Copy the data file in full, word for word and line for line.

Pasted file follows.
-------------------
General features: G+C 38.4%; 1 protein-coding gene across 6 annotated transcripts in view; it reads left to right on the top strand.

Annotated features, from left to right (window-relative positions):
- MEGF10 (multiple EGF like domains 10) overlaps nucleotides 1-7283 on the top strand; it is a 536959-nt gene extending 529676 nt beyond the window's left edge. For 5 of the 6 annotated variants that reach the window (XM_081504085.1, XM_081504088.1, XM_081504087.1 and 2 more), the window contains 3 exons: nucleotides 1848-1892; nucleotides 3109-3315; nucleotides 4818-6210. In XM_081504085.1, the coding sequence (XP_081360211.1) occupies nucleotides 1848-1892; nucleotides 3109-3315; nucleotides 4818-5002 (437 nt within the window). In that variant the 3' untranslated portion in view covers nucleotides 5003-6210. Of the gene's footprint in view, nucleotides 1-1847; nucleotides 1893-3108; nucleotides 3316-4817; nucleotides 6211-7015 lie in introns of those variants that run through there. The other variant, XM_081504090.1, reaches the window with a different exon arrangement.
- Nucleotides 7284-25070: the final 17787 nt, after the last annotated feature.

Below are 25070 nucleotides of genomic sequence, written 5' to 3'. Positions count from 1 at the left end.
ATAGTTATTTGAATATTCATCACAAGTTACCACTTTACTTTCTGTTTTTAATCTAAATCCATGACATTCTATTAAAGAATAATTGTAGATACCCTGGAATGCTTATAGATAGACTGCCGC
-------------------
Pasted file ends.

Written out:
General features: G+C 38.4%; 1 protein-coding gene across 6 annotated transcripts in view; it reads left to right on the top strand.

Annotated features, from left to right (window-relative positions):
- MEGF10 (multiple EGF like domains 10) overlaps nucleotides 1-7283 on the top strand; it is a 536959-nt gene extending 529676 nt beyond the window's left edge. For 5 of the 6 annotated variants that reach the window (XM_081504085.1, XM_081504088.1, XM_081504087.1 and 2 more), the window contains 3 exons: nucleotides 1848-1892; nucleotides 3109-3315; nucleotides 4818-6210. In XM_081504085.1, the coding sequence (XP_081360211.1) occupies nucleotides 1848-1892; nucleotides 3109-3315; nucleotides 4818-5002 (437 nt within the window). In that variant the 3' untranslated portion in view covers nucleotides 5003-6210. Of the gene's footprint in view, nucleotides 1-1847; nucleotides 1893-3108; nucleotides 3316-4817; nucleotides 6211-7015 lie in introns of those variants that run through there. The other variant, XM_081504090.1, reaches the window with a different exon arrangement.
- Nucleotides 7284-25070: the final 17787 nt, after the last annotated feature.

Below are 25070 nucleotides of genomic sequence, written 5' to 3'. Positions count from 1 at the left end.
ATAGTTATTTGAATATTCATCACAAGTTACCACTTTACTTTCTGTTTTTAATCTAAATCCATGACATTCTATTAAAGAATAATTGTAGATACCCTGGAATGCTTATAGATAGACTGCCGC